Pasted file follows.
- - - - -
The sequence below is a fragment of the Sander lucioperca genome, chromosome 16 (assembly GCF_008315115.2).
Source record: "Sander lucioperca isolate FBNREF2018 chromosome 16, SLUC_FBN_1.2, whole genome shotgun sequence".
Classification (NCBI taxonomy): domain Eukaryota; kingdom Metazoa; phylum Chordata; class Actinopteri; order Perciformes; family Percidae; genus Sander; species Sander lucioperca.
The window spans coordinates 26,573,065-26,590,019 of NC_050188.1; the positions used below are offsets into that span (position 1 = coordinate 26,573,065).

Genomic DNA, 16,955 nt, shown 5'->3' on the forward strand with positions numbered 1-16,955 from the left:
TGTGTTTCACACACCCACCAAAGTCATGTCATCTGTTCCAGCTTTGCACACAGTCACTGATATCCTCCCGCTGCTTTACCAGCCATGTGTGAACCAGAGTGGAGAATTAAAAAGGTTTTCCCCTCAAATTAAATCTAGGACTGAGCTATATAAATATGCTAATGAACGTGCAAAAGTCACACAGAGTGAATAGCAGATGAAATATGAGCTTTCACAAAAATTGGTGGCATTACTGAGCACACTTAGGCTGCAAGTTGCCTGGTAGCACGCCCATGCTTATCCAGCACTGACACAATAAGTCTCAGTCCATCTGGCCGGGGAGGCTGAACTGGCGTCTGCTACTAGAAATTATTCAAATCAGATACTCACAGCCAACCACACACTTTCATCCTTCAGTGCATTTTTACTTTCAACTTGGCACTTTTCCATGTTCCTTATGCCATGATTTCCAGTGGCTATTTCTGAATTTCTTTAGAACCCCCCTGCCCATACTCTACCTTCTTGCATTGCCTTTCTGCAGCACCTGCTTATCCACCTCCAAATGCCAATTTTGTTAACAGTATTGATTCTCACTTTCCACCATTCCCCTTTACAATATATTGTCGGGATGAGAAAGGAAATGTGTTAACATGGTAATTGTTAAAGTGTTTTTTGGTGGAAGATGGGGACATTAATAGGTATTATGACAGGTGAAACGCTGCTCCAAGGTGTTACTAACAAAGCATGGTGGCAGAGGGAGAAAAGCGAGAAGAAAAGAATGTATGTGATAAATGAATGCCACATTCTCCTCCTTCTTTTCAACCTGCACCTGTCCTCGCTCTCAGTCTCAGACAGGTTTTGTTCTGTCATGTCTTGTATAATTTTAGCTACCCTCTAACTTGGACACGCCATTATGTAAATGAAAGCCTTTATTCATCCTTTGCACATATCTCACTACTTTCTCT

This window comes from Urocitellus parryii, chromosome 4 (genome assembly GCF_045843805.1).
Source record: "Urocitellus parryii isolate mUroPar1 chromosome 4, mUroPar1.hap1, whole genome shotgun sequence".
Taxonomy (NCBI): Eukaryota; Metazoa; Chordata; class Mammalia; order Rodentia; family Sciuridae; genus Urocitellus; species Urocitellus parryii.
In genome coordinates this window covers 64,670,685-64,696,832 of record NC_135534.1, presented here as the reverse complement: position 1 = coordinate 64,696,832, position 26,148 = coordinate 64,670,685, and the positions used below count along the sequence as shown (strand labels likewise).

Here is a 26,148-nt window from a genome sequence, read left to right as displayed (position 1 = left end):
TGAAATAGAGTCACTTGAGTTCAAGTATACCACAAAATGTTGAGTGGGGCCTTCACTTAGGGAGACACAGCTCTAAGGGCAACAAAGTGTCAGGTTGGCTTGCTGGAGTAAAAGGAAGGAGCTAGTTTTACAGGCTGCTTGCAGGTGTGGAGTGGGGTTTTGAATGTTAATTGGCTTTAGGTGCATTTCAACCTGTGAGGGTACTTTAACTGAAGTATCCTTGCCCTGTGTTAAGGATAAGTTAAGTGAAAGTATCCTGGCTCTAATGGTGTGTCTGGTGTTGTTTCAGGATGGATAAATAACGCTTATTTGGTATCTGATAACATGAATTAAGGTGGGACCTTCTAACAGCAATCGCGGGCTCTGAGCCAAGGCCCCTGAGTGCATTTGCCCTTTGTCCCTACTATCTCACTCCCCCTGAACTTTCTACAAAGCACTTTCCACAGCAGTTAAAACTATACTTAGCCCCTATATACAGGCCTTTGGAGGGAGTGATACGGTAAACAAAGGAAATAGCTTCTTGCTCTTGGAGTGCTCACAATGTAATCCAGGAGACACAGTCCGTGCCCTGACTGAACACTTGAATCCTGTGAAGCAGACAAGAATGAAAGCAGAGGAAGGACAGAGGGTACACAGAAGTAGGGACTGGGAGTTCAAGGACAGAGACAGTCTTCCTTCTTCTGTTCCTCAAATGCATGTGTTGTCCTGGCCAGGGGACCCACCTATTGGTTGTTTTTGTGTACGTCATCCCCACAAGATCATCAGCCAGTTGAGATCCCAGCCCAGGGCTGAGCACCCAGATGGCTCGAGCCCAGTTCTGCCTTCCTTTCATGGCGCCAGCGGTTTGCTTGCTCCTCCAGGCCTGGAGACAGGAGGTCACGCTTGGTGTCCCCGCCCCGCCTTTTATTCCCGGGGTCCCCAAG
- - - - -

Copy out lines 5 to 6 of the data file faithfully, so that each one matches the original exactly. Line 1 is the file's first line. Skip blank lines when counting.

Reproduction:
Genomic DNA, 16,955 nt, shown 5'->3' on the forward strand with positions numbered 1-16,955 from the left:
TGTGTTTCACACACCCACCAAAGTCATGTCATCTGTTCCAGCTTTGCACACAGTCACTGATATCCTCCCGCTGCTTTACCAGCCATGTGTGAACCAGAGTGGAGAATTAAAAAGGTTTTCCCCTCAAATTAAATCTAGGACTGAGCTATATAAATATGCTAATGAACGTGCAAAAGTCACACAGAGTGAATAGCAGATGAAATATGAGCTTTCACAAAAATTGGTGGCATTACTGAGCACACTTAGGCTGCAAGTTGCCTGGTAGCACGCCCATGCTTATCCAGCACTGACACAATAAGTCTCAGTCCATCTGGCCGGGGAGGCTGAACTGGCGTCTGCTACTAGAAATTATTCAAATCAGATACTCACAGCCAACCACACACTTTCATCCTTCAGTGCATTTTTACTTTCAACTTGGCACTTTTCCATGTTCCTTATGCCATGATTTCCAGTGGCTATTTCTGAATTTCTTTAGAACCCCCCTGCCCATACTCTACCTTCTTGCATTGCCTTTCTGCAGCACCTGCTTATCCACCTCCAAATGCCAATTTTGTTAACAGTATTGATTCTCACTTTCCACCATTCCCCTTTACAATATATTGTCGGGATGAGAAAGGAAATGTGTTAACATGGTAATTGTTAAAGTGTTTTTTGGTGGAAGATGGGGACATTAATAGGTATTATGACAGGTGAAACGCTGCTCCAAGGTGTTACTAACAAAGCATGGTGGCAGAGGGAGAAAAGCGAGAAGAAAAGAATGTATGTGATAAATGAATGCCACATTCTCCTCCTTCTTTTCAACCTGCACCTGTCCTCGCTCTCAGTCTCAGACAGGTTTTGTTCTGTCATGTCTTGTATAATTTTAGCTACCCTCTAACTTGGACACGCCATTATGTAAATGAAAGCCTTTATTCATCCTTTGCACATATCTCACTACTTTCTCT